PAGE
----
Mother Sells Girl Scout Cookies at Work, Gets Fired for It

When it comes to employment law stories, every so often one comes along that sounds so ridiculous and illogical that it seems literally unbelievable. For example, remember the lifeguard from last summer that was fired for saving someone's life? Per their rules, the lifeguard's superiors had the right to fire him -- but are such a move really appropriate or logical, given the circumstances?

Well, we have another story to add to this group -- a mother was fired for selling Girl Scout cookies at her workplace.

The woman used to work for a restaurant on a college campus. Her daughter is a Girl Scout; and to help support her and her troop, she had a Girl Scout cookie display that was off "to the side." She did not actively solicit the cookies; instead, she would only try to sell the cookies if customers inquired about them.

The mother -- who was a long-time employee at the restaurant, working there for 12 years -- was deemed to have been in "gross misconduct" of company policy because of her Girl Scout endeavors, which they labeled a "personal cash business." Not only do those labels seem extreme, but in fact, the mother gets no money for selling the cookies. It all goes straight to the Girl Scouts.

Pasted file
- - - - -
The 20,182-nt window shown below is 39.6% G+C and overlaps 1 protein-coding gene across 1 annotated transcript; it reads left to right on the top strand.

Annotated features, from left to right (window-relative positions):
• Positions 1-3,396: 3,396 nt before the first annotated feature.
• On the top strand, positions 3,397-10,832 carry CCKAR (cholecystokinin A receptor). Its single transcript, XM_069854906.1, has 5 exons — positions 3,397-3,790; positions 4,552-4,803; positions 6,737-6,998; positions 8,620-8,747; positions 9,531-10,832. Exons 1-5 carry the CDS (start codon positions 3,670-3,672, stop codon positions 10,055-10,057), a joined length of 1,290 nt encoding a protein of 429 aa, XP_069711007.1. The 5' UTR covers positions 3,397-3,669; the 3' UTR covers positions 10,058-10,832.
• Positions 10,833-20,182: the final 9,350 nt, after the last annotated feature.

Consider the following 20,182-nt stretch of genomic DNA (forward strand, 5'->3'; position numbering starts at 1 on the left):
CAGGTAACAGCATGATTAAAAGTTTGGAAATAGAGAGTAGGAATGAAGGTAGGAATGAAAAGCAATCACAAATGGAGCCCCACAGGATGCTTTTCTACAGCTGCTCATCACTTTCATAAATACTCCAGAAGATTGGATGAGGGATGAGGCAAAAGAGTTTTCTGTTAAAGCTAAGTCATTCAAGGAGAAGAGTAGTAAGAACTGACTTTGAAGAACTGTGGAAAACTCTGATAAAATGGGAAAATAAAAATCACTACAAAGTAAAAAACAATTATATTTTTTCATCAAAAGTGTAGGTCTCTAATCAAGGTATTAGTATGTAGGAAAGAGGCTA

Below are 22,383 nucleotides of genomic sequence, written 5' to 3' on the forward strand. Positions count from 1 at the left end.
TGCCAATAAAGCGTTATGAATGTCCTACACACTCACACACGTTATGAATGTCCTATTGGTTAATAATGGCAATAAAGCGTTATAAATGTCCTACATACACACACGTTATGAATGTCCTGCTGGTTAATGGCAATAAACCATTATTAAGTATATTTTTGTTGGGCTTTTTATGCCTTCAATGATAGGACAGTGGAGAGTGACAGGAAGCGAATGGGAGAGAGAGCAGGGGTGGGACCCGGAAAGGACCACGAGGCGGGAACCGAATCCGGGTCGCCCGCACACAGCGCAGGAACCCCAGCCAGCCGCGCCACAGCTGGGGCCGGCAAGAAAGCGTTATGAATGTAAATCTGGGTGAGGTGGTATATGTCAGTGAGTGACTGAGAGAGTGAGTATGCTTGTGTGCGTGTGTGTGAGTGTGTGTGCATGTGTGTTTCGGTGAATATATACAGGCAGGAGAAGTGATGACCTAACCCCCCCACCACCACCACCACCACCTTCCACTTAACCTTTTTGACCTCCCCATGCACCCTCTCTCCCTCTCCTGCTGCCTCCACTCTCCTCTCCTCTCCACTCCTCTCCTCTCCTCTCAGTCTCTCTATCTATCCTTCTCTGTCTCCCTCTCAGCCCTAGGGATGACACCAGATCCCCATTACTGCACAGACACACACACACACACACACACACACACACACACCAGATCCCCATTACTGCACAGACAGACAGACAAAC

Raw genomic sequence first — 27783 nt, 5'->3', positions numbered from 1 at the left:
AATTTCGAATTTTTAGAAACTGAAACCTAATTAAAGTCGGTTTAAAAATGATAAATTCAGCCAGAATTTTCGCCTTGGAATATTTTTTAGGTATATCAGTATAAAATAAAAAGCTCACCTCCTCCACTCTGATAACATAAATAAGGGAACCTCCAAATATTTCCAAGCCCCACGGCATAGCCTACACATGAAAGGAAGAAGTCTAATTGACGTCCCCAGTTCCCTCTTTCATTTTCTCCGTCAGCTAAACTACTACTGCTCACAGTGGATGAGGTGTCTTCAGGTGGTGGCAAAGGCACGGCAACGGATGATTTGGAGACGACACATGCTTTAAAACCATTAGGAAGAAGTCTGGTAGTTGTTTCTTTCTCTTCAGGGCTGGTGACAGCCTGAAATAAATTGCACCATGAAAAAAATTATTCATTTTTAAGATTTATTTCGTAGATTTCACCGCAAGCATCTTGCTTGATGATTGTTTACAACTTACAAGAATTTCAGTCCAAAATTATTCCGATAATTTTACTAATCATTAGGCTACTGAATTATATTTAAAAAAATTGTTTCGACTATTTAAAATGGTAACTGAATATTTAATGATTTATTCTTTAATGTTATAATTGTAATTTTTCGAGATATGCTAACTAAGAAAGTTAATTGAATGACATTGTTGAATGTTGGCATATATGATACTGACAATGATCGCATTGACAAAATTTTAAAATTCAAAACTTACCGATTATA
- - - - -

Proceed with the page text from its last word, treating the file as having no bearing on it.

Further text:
Now, does the restaurant have a reason to fire the woman? Maybe. Is it a fairly outrageous incident that seems to lack logic? Probably. But what this story is really about is that sometimes employers make borderline decisions. Whether they are in the right or wrong depends on what action you take. Consult an attorney if you feel your employee rights have been infringed upon.

Source: WTTG, "Cookie crumbles wrong way for Girl Scout mom," March 21, 2013